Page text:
The glacial striations or abrasion marks are situated below the top of the small hill “Kleiner Berg” consisting of Hohburg quartz porphyry. During the glacial periods masses of ice several hundred metres thick pushed their way over the hill. The pieces of rock that were frozen into the ice scraped over the volcanic rocks under the ground and carved the striations visible today into the rocks. The giant inland glaciers of the glacial period originated in today’s Scandinavia. Additional details are contained in the geotope description of the glacial striations on Spielberg hill near Böhlitz.
During the Weichsel glacial period, 115,000 to 10,000 years ago, the inland glaciers advancing from the north no longer reached the area of the Geopark Porphyrland. Instead, vast treeless regions with permanently frozen subsoil expanded. Sand and dust blown around by high winds abraded and polished the stones (ventifacts) and rocks. The most well-known rock “processed” in this manner is the Naumann Heim Rock along the south-eastern slope of the Kleiner Berg. The grooves and small pits cut in the rock as impact marks run parallel to the direction of the wind.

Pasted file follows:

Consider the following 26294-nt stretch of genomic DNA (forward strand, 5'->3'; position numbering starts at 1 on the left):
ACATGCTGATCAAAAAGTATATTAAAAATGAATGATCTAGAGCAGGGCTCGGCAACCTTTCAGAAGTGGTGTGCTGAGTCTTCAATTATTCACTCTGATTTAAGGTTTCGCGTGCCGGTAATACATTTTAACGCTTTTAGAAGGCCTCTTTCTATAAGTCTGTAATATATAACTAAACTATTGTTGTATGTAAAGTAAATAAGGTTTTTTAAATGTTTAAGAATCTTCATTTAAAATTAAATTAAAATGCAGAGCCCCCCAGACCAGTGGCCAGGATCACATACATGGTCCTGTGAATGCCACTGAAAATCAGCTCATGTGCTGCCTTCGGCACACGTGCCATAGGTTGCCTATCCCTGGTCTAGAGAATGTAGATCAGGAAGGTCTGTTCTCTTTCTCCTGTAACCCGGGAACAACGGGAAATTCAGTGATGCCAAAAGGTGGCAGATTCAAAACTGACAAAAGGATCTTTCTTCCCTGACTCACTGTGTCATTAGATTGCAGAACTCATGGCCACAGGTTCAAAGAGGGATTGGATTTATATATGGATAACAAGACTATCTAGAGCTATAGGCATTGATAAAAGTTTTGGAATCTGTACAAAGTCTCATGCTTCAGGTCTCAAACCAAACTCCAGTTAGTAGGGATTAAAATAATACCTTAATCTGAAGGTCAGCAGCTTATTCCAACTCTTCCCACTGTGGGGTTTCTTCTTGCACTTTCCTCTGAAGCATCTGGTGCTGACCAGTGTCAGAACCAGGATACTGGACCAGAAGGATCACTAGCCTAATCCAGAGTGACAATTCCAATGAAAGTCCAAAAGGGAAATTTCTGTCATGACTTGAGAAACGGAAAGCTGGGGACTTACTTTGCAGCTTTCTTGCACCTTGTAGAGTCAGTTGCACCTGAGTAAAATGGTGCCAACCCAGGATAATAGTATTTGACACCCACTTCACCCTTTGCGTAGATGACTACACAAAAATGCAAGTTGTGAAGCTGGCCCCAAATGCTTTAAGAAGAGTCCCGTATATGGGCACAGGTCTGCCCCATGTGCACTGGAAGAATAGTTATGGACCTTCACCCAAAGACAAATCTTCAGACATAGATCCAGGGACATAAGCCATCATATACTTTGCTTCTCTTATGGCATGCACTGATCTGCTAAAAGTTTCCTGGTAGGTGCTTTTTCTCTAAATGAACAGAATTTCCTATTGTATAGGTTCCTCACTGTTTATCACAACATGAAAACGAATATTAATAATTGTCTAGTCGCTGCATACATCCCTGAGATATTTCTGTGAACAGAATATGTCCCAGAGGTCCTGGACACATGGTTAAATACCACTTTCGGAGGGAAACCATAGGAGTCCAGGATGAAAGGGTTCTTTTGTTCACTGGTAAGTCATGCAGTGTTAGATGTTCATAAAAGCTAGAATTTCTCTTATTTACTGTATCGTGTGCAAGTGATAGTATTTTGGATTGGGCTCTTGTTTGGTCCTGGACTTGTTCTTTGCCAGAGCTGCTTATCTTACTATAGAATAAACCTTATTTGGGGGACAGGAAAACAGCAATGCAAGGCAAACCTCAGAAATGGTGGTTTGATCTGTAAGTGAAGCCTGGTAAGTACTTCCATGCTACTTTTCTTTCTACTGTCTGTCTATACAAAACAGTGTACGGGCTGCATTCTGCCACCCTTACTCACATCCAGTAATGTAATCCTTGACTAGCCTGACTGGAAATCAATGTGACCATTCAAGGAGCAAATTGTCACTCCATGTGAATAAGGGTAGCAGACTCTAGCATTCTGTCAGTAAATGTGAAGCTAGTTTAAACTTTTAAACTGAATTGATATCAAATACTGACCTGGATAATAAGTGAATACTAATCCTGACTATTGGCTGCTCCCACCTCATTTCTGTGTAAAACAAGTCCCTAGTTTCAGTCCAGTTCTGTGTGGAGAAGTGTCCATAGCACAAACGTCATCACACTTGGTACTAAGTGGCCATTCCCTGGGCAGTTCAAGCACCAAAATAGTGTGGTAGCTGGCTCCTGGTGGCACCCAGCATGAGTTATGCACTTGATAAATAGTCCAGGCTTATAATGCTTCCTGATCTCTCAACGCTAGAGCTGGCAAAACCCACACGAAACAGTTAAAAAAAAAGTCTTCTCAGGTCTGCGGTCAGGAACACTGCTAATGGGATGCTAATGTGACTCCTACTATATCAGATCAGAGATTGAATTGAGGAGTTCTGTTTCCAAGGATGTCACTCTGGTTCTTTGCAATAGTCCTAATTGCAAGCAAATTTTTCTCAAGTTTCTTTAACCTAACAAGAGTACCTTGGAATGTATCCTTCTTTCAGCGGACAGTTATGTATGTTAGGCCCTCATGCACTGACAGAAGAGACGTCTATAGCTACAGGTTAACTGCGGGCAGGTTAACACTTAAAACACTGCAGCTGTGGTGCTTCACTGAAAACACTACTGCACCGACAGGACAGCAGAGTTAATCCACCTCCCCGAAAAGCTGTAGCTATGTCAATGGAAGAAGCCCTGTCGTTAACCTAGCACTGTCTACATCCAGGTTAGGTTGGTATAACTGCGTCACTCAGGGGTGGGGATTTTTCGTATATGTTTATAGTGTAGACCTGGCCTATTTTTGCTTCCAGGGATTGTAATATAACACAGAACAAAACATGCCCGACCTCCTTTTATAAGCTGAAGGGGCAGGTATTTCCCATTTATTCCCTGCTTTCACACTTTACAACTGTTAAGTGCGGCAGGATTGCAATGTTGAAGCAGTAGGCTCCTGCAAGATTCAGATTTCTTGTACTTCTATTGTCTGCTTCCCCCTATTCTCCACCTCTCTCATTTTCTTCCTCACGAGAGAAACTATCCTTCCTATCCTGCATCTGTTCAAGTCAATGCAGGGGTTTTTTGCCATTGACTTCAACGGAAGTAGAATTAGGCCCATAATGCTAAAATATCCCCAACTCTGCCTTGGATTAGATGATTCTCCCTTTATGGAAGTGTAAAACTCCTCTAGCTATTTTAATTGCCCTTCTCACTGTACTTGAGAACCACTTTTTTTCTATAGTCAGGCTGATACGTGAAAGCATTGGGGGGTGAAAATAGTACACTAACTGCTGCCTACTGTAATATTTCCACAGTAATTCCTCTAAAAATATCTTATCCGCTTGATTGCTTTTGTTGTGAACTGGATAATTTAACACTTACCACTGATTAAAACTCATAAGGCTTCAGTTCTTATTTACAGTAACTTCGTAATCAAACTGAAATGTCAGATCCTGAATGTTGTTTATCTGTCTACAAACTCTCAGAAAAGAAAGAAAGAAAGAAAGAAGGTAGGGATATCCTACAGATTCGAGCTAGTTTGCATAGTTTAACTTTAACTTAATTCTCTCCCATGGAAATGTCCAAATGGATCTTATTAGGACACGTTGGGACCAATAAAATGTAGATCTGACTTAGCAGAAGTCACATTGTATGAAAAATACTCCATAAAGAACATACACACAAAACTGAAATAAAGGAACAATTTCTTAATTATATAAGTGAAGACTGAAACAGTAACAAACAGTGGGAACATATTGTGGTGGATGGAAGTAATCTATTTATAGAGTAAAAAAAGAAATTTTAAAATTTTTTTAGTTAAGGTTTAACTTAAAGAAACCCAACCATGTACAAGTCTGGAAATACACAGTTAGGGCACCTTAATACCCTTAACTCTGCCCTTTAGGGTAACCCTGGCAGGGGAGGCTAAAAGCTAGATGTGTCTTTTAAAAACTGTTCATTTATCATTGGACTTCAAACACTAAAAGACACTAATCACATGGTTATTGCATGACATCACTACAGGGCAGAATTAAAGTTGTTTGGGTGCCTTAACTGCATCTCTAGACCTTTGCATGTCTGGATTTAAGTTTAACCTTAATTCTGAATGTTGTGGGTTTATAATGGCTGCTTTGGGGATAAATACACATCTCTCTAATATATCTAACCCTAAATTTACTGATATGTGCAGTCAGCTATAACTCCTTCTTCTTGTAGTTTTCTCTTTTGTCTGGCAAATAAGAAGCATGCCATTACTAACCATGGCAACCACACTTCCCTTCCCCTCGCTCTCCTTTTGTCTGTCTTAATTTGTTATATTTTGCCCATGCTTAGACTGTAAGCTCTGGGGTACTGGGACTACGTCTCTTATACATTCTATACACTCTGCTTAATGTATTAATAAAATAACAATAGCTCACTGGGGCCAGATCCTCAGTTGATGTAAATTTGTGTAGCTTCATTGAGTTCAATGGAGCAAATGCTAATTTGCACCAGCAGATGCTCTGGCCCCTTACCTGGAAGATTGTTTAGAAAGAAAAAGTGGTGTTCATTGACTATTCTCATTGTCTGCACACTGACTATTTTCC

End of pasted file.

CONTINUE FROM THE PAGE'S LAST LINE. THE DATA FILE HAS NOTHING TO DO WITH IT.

Due to its geological significance, the wind and glacial striations geotope at the Kleiner Berg has been classified as a natural monument and possesses the title National Geotope. It was named after two significant geologists who had preoccupied themselves with the North German inland glaciations (glacial theory). The Saxon geologist Carl Friedrich Naumann (1797-1873) discovered the striations in the Hohburg hills in 1844 and described them as glacial striations. The Swiss glacial scientist Albert Heim (1849-1937) vehemently contested this opinion. Today there is no doubt about the question raised by the Freiberg geologist Bernhard von Cotta at the time: “Should the Nordic glaciers really have extended from the Scandinavian mountains to the hills of Wurzen? The thought gives me the chills.”